Bedtime Blues for Young Children

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By Hayley Jackson, Extension Educator in Lancaster County

Sleep is an important aspect of the health and well-being of young children (American Academy of Pediatricians, 2016). The American Association of Pediatricians (AAP) recommends children get enough sleep or they are at risk for a number of negative health outcomes including obesity, social-emotional challenges and academic difficulties. The amount of sleep children need varies based on age, with the AAP recommending the following (see chart).

Unfortunately, sometimes getting children to bed can be a challenge. If you’ve ever struggled with getting your child to bed or have had difficulty setting up a naptime routine, here are some strategies that can help.

CREATE A CONSISTENT SCHEDULE. Children are better able to navigate the world around them when they know what to expect. Doing the “getting ready” tasks for bedtime in the same order every night will help your child know what is coming and prepare them for an easier transition to sleep. One way to start this is to first identify the tasks that need to be completed before sleeping. Things like putting on pajamas, taking a bath, brushing our teeth and reading a bedtime story are all things you may need to do before going to sleep. Decide on these tasks, and then decide which order they will be done in. Depending on the age of the child, you can involve them in this process.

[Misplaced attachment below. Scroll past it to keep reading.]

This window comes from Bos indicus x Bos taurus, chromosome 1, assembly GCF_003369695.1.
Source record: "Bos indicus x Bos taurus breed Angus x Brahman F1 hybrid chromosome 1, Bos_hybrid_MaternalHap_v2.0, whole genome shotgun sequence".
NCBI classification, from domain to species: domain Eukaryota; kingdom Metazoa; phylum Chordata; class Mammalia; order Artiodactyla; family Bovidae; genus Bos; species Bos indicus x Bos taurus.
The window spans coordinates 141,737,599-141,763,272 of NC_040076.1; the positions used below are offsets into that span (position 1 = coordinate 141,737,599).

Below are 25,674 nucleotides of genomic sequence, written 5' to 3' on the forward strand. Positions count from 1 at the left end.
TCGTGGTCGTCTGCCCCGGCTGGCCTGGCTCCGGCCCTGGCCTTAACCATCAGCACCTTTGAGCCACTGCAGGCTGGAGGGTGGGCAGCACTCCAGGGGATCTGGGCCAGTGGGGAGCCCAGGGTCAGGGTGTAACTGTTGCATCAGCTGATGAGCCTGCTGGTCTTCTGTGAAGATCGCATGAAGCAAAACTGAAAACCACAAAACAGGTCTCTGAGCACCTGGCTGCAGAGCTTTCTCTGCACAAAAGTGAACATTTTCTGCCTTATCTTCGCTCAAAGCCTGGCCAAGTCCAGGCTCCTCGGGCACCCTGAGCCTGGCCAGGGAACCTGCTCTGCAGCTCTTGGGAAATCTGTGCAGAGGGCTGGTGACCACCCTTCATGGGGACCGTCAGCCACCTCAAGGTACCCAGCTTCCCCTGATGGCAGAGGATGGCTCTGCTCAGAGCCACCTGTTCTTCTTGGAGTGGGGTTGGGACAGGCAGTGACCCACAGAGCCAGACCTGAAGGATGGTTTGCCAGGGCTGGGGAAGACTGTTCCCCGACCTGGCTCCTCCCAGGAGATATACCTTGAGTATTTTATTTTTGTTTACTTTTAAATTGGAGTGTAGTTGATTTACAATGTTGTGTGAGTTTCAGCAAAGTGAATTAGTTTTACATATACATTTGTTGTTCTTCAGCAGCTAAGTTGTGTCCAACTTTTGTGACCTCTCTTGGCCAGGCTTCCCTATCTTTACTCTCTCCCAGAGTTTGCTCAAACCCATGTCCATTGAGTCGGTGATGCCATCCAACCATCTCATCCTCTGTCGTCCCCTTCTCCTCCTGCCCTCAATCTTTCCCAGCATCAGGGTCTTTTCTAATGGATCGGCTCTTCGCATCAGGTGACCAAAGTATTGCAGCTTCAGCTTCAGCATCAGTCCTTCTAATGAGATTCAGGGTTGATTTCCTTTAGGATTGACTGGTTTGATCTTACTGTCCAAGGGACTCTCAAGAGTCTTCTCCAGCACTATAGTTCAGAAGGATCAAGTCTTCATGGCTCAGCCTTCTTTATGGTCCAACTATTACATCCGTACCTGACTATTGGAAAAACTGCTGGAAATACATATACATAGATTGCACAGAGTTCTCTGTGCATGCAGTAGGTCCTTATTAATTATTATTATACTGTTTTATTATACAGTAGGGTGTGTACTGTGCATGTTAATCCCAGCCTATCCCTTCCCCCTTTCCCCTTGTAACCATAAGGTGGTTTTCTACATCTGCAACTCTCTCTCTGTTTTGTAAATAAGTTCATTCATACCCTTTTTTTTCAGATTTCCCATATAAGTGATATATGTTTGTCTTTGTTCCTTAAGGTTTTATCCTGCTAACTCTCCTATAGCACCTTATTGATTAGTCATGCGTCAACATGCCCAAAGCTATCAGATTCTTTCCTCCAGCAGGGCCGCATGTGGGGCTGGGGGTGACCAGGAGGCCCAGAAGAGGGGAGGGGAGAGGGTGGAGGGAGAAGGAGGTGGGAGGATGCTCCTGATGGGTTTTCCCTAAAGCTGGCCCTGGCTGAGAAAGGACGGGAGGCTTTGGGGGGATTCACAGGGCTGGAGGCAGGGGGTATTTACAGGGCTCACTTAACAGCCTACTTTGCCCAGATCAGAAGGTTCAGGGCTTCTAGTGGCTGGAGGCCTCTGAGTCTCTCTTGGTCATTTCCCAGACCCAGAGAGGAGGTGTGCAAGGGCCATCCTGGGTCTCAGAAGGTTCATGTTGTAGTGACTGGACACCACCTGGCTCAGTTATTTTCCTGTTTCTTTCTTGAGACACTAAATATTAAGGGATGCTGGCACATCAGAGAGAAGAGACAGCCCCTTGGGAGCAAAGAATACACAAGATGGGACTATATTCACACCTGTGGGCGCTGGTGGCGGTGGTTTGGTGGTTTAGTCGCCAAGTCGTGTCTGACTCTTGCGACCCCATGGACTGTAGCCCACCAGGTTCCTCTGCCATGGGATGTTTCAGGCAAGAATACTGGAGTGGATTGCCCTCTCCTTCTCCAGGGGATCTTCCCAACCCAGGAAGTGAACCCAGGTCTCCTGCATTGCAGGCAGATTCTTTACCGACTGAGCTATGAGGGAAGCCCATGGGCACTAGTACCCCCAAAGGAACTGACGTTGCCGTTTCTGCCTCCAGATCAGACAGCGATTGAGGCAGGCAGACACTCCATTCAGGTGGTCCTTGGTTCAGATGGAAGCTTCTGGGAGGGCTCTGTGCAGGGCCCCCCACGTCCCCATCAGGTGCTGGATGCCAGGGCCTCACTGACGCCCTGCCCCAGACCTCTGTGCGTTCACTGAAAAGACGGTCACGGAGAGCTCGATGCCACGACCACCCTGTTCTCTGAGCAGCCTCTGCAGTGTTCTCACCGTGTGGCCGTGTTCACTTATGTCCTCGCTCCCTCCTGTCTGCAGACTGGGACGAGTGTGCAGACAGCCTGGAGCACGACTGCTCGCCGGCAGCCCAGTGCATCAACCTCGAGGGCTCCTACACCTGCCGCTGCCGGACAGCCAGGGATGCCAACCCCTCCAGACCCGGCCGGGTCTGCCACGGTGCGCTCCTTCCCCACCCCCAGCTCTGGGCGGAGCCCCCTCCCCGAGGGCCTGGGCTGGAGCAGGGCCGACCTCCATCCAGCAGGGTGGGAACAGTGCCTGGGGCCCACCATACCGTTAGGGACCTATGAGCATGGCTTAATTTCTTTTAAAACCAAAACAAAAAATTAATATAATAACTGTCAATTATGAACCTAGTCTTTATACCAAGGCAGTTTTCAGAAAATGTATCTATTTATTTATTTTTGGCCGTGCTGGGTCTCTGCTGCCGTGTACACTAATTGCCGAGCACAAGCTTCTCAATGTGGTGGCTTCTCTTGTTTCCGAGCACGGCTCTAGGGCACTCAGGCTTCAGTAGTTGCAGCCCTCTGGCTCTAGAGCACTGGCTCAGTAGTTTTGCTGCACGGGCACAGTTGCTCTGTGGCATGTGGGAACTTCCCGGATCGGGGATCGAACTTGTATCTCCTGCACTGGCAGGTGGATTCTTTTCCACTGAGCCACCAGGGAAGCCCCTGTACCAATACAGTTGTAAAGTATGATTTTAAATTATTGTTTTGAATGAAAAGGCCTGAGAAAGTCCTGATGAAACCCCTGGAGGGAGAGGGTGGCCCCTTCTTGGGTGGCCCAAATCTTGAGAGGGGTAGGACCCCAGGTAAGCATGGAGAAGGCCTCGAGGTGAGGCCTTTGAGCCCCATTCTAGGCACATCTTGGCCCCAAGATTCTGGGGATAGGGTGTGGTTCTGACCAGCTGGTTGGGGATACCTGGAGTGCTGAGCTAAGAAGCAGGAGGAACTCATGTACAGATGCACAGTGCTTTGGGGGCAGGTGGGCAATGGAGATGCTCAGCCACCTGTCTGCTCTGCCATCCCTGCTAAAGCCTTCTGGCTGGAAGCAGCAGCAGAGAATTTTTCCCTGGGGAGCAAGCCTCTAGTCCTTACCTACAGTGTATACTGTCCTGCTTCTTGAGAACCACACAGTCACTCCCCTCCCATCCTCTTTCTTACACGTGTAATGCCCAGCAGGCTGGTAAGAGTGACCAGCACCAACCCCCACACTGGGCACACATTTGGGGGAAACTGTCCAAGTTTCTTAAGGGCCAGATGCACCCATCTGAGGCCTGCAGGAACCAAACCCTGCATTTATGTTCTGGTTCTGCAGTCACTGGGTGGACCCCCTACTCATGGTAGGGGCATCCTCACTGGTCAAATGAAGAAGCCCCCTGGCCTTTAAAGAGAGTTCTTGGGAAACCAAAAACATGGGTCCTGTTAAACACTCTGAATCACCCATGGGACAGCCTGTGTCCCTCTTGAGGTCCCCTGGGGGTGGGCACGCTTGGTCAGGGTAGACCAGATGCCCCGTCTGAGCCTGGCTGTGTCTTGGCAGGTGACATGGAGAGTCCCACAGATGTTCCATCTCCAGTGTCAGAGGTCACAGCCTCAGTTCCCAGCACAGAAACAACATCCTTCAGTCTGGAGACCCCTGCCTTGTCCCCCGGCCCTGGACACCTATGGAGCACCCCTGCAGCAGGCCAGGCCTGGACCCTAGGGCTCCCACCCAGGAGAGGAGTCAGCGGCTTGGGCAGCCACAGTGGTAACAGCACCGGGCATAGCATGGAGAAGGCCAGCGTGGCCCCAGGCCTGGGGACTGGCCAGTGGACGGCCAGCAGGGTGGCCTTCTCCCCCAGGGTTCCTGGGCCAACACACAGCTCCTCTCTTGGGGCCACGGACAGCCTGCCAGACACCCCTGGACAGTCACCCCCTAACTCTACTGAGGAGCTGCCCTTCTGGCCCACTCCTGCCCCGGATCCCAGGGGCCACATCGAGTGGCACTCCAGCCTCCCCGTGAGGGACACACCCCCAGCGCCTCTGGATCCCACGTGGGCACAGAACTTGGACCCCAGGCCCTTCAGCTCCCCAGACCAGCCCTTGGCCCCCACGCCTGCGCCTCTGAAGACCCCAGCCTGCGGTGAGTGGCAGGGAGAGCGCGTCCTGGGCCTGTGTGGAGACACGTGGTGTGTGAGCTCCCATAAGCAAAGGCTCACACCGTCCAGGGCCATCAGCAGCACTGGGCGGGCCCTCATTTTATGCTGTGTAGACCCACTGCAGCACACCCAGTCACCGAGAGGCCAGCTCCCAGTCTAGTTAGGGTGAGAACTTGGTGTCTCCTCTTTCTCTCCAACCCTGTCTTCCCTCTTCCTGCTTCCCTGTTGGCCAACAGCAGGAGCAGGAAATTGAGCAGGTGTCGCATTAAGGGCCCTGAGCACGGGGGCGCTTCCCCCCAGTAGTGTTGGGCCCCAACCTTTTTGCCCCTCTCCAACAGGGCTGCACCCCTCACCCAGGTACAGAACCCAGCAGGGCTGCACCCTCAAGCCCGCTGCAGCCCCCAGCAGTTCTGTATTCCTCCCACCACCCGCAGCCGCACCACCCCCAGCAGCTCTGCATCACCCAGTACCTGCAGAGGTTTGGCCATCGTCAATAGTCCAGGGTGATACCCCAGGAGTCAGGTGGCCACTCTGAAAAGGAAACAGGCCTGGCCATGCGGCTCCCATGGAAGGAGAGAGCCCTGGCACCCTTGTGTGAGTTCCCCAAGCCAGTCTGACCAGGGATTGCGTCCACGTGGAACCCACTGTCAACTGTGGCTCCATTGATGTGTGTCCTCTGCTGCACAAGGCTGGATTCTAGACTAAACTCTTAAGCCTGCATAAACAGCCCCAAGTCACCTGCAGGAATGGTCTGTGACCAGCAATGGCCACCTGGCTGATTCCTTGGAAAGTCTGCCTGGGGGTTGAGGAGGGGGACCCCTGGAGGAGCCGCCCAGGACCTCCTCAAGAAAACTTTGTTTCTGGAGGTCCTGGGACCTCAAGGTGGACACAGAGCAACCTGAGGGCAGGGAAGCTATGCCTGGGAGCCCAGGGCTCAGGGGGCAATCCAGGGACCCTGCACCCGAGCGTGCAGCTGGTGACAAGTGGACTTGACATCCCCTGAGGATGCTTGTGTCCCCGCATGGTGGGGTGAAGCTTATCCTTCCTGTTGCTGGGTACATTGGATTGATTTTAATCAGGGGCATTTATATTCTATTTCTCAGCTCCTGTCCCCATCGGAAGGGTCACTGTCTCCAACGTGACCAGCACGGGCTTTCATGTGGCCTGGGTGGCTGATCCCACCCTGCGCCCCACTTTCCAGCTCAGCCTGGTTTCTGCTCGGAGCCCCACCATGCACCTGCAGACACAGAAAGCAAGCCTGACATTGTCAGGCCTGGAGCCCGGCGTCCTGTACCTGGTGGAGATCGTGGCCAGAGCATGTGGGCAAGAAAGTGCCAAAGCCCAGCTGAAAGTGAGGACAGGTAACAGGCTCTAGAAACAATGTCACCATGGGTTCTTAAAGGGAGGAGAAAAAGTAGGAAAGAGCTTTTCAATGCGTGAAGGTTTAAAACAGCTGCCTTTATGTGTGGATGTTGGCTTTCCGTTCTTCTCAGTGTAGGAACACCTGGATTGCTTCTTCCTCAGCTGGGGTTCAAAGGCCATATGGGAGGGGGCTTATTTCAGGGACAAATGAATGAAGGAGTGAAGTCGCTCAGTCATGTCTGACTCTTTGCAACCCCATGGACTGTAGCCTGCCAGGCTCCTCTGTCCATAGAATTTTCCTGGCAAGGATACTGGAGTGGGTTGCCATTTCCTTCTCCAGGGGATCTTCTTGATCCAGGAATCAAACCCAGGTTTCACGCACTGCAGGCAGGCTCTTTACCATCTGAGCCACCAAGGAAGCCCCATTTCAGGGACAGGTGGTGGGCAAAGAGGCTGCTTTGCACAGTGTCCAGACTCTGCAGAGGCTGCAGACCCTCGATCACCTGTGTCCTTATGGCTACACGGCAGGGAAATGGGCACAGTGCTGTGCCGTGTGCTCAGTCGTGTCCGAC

TEACH THE ROUTINE. Once you and your child have established the routine, you’ll want to create a visual to help reinforce what comes next in your bedtime routine. Having pictures of each task is a great way to do this. Put the pictures of the task in the order you will complete them, and then use this each night as you are completing the routine.

CALM DOWN STRATEGIES. Another aspect of helping children get to sleep easier is to help them calm their bodies after a period of being active and alert. Things such as taking deep breaths is one way to help children calm down. One way to teach children to take deep breaths is to ask them to visualize first smelling a flower (so they breathe in through their nose), and then asking them to blow out the candle (so they breathe out through their mouth).